WASHINGTON (CNN) -- Frank Woodruff Buckles was just 15 years old when he joined the U.S. Army. Soon, he was deployed to war and headed overseas on the Carpathia -- the same ship used in the rescue mission of the Titanic.
Posted Image World War I veteran Frank Buckles entered the Army at age 15. "I didn't lie," he said with a laugh this week.

He drove ambulances in Britain and France for soldiers wounded during World War I.

A few decades later, Buckles was in the Philippines as a civilian, on December 7, 1941, the day Japan attacked Pearl Harbor. He was taken as a prisoner of war for 39 months in Manila, eating his meals out of a single tin cup. More than 60 years later, he still clings to that cup, the one that sustained his life. Weathered with age, the cup has flecks of white paint chipped off. He keeps it as a reminder of his sacrifice for the country he so loves. He also still has his dog tags.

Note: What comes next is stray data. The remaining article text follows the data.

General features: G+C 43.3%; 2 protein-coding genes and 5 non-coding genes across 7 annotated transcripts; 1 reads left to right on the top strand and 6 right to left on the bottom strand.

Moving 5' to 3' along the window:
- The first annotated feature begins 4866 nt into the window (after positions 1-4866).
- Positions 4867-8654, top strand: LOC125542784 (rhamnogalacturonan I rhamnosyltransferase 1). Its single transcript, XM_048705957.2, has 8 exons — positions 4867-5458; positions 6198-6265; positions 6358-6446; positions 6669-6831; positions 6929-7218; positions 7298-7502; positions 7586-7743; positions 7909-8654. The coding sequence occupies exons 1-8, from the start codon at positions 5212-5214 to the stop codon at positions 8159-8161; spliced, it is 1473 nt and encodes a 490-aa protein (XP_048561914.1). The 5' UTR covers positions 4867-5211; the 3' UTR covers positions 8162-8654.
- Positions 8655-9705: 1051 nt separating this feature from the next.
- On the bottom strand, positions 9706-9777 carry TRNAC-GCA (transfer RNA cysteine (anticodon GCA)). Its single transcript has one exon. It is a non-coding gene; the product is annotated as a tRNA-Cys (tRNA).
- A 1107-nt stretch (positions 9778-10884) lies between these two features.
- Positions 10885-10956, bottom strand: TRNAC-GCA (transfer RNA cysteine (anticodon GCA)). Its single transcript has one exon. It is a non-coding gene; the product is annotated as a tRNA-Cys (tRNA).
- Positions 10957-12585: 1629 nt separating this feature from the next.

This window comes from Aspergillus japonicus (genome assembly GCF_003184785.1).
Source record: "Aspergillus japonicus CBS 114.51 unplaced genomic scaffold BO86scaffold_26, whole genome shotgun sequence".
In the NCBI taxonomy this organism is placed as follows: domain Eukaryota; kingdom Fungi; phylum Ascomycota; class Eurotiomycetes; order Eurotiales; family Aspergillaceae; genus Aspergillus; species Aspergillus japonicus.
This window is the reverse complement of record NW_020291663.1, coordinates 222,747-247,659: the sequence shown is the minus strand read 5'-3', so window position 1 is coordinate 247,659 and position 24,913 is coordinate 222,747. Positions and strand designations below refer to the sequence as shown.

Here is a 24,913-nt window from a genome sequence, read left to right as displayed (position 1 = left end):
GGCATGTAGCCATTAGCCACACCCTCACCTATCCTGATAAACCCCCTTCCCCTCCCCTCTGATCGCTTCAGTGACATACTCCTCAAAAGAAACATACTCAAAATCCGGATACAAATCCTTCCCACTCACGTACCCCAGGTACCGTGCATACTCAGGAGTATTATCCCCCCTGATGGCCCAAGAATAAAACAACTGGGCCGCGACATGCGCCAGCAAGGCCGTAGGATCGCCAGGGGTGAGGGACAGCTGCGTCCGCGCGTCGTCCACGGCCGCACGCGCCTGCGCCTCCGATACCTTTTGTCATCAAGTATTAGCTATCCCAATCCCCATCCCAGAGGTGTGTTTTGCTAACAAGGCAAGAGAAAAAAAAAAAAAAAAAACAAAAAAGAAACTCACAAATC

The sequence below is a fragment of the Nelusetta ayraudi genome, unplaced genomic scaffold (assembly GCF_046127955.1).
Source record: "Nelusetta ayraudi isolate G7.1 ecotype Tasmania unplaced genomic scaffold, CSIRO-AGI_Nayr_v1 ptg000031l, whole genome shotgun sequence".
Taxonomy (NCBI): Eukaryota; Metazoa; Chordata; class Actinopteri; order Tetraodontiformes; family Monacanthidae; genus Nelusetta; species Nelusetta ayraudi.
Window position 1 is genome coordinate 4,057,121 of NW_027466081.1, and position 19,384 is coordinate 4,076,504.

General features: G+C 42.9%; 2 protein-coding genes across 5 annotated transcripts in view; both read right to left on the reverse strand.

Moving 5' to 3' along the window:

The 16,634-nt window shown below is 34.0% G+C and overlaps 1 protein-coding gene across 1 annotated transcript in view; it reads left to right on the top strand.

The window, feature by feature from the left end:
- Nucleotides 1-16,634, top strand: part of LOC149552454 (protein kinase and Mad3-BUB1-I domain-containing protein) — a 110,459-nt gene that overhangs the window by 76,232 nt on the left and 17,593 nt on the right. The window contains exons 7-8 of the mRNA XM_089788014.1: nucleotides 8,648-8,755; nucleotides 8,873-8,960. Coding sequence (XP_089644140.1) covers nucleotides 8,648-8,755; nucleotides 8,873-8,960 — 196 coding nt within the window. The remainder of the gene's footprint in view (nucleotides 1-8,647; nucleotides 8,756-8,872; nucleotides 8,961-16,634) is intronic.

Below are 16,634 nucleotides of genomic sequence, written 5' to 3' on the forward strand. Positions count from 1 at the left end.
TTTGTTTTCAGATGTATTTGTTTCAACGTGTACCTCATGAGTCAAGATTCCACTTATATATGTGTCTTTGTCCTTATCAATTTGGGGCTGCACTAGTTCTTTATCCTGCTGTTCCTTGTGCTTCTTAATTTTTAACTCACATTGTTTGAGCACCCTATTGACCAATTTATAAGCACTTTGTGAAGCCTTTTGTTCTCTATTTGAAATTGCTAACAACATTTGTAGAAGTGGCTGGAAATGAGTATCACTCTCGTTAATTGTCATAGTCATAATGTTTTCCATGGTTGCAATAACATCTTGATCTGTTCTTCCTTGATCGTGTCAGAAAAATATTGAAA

At age 107, there's not much the war veteran, POW and West Virginia farmer hasn't seen. But this week, this quietly accomplished man was humbled. Buckles, the last known surviving World War I U.S. veteran, met the president of the United States and received a standing ovation at the Pentagon. "I didn't lie; nobody calls me a liar," he said with a chuckle, referring to how he became a soldier at just 15. Speaking with a hushed, deep voice, he conceded, "I may have increased my age."